about the artist...

Natalie Bohnen-Twiddy

Natalie Bohnen-Twiddy

Victoria Bay at Charlottetown Prince Edward Island

Victoria Bay at Charlottetown Prince Edward Island



Natalie Bohnen-Twiddy is a retired educator who lives in Kingston, Ontario. She paints in her studio at the new Tett Centre for Creativity and Learning located at 370 King Street West. She experiments with paints from around the world. Lately Natalie has been importing her paints from France because she is enthusiastic about the way they coat the canvas.

Her paintings are colourful, dramatic and often large. Natalie comes from a very artistic family. Her grandfather and sister are also accomplished artists. She not only paints, but has been a keen collector of and has great affection for the impressionistic style. She has studied for decades with various artists including Lucy Manley and Joanne Purdy.

She is a regular contributor to many charitable fundraisers and has donated her artwork to Artevino, The Quinte Art Council, Northumberland Hospice, and The Canadian Cancer Society, to name but a few. Her paintings have been featured in many shows with other top artists. She has done twelve solo showcases.  Natalie’s artwork is part of private collections around the world. A substantial collection of her work is permanently on display in “The Gables” restaurant in Brighton, Ontario.

Natalie is available for commission work and willing to consult with interested individuals in their homes to make sure that she paints a canvas that will address their home décor.

Public Appointments Secretariat

Natalie Bohnen-Twiddy retired in 2000 after 32 years in education. She began her career as a secondary school teacher with the North York Board of Education. She worked for the Hastings and Prince Edward District School Board as a programm consultant, vice-principal, principal, and superintendent. She also served as superintendent of the Northumberland-Clarington and Kawartha Pine Ridge District School Board. Following her retirement, Ms. Bohnen-Twiddy acted as a supervisor for student teachers at the Potsdam Campus of the State University of New York. She is a graduate of the University of Toronto and earned a Master of Education degree from the Ontario Institute for Studies in Education. She has served as a board member of the Quinte Arts Council and as a fundraiser for Community Care Brighton and Community Care Northumberland Hospice.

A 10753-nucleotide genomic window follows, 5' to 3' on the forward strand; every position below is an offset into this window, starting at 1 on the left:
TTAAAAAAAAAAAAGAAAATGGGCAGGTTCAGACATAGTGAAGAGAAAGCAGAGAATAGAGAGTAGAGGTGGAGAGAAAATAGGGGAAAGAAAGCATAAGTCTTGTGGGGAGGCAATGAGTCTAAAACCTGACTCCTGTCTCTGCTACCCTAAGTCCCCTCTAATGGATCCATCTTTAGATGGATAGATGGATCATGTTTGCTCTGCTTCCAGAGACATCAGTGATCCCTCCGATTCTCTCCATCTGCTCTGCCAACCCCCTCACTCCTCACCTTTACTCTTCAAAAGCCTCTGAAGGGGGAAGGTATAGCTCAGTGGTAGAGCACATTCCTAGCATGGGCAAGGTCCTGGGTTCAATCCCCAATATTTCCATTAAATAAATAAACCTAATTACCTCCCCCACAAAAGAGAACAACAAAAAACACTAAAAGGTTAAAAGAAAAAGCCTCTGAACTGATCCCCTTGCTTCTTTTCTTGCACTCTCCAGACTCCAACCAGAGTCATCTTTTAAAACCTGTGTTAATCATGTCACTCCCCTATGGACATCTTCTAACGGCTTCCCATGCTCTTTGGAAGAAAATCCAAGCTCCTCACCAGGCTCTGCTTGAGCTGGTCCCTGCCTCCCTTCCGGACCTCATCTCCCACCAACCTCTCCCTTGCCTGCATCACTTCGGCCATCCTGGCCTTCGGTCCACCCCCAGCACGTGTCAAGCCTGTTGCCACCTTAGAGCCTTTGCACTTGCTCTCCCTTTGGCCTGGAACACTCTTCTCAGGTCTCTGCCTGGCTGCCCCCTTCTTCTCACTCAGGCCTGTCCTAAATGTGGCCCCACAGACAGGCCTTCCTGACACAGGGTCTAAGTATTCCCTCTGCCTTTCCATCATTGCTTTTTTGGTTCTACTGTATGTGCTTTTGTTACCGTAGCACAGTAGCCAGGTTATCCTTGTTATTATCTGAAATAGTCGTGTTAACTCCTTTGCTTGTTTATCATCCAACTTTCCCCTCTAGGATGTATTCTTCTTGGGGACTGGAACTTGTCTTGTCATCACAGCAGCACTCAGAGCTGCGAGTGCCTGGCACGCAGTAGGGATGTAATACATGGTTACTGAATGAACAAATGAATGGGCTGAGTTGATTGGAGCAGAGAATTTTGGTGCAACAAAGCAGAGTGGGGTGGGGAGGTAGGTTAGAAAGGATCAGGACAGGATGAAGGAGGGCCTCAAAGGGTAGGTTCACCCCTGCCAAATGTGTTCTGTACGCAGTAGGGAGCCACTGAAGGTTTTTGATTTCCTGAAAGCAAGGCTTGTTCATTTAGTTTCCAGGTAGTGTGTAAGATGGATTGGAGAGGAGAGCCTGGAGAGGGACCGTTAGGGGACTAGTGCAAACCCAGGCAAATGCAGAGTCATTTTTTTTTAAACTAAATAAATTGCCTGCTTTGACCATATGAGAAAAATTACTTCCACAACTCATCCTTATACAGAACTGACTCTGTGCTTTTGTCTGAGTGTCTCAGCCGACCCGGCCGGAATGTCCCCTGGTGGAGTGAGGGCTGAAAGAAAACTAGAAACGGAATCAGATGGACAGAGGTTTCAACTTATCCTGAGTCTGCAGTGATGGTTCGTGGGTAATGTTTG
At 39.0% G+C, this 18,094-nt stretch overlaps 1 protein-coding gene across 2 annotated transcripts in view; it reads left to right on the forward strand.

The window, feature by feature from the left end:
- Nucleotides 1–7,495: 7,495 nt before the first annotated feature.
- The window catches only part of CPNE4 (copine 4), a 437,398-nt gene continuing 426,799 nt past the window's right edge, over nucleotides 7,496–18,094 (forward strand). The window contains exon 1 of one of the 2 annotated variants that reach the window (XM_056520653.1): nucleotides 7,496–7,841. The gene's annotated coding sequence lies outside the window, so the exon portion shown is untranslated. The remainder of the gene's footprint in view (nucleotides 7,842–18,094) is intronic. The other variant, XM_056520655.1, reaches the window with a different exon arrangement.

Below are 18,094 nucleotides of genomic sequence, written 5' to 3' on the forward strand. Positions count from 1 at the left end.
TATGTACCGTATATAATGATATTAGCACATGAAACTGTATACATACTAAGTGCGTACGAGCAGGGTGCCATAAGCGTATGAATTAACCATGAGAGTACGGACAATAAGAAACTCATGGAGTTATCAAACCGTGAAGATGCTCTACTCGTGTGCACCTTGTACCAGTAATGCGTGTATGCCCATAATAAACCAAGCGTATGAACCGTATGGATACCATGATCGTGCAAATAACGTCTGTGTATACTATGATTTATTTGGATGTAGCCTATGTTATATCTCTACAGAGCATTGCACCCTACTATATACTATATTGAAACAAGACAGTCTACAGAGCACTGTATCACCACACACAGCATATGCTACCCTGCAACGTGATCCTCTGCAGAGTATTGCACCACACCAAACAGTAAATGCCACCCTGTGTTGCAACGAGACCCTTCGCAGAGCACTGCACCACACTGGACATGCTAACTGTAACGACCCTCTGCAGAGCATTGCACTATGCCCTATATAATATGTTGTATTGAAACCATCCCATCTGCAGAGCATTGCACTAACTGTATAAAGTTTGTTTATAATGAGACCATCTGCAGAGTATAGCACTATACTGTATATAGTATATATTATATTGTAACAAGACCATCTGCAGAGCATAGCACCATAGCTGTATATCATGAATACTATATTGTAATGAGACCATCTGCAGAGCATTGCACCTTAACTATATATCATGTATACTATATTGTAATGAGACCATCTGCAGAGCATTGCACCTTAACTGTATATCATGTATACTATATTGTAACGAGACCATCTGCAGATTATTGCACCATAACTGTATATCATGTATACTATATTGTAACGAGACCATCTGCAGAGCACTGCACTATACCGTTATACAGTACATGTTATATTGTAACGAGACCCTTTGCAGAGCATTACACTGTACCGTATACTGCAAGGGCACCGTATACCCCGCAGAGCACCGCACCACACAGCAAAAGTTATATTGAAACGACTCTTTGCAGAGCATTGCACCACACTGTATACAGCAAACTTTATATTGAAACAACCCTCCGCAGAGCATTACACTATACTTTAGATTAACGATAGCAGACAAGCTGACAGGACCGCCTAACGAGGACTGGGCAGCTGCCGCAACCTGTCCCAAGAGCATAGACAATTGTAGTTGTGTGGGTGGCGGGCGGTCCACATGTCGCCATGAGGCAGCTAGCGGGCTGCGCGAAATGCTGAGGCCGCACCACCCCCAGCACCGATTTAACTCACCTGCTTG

Oct 27, 2009 Northumberland News


BRIGHTON - A local artist is helping illustrate a flourishing financial future for Community Care.

Natalie Bohnen-Twiddy is holding her bi-annual festive art show to raise funds for Community Care's numerous programs. It will be held Saturday, Nov. 7.

"The services of this agency are absolutely amazing," Ms. Bohnen-Twiddy said. "This gives us a chance to further expand the awareness of what Community Care offers."

Ms. Bohnen-Twiddy said she learned of the importance of Community Care through her husband, who is a doctor.

"There are so many times, as a doctor, he can rely on some of their supports for his patients," she said. "We've seen the benefits in the type of care people in the community receive from Community Care."

This year's art show will display 30 original paintings and the proceeds will be split between Brighton's and Colborne branches of the organization. The previous art show sold 25 of the 30 paintings on display.

"The feedback from the community last time was so amazing," said Judy Murtha, Community Care coordinator.

The Community Care office is completely converted into a gallery for the show. Ms. Bohnen-Twiddy makes an undisclosed donation for use of the office and donates a percentage of each painting sold.

"The gift that she gives for this is far and beyond anything we can give back to her," Ms. Murtha said. "This supports us in so many ways."

Funds generated through the art show are used in various programs from transportation costs to ingredients needed for the Meals on Wheels program.

"It doesn't go into staffing dollars," Ms. Murtha said. "It will be enhancing the programs and perhaps as we look at things through the year, a new program."

Ms. Murtha said Community Care is considering the creation of a seminar to help seniors safely handle daily tasks.

"It would cover things that are important to their day-to-day life," Ms. Murtha said. "All of the things that enable an individual to remain in their home with independence and dignity."

Bill Tremblay/The Independent

The Alleyway

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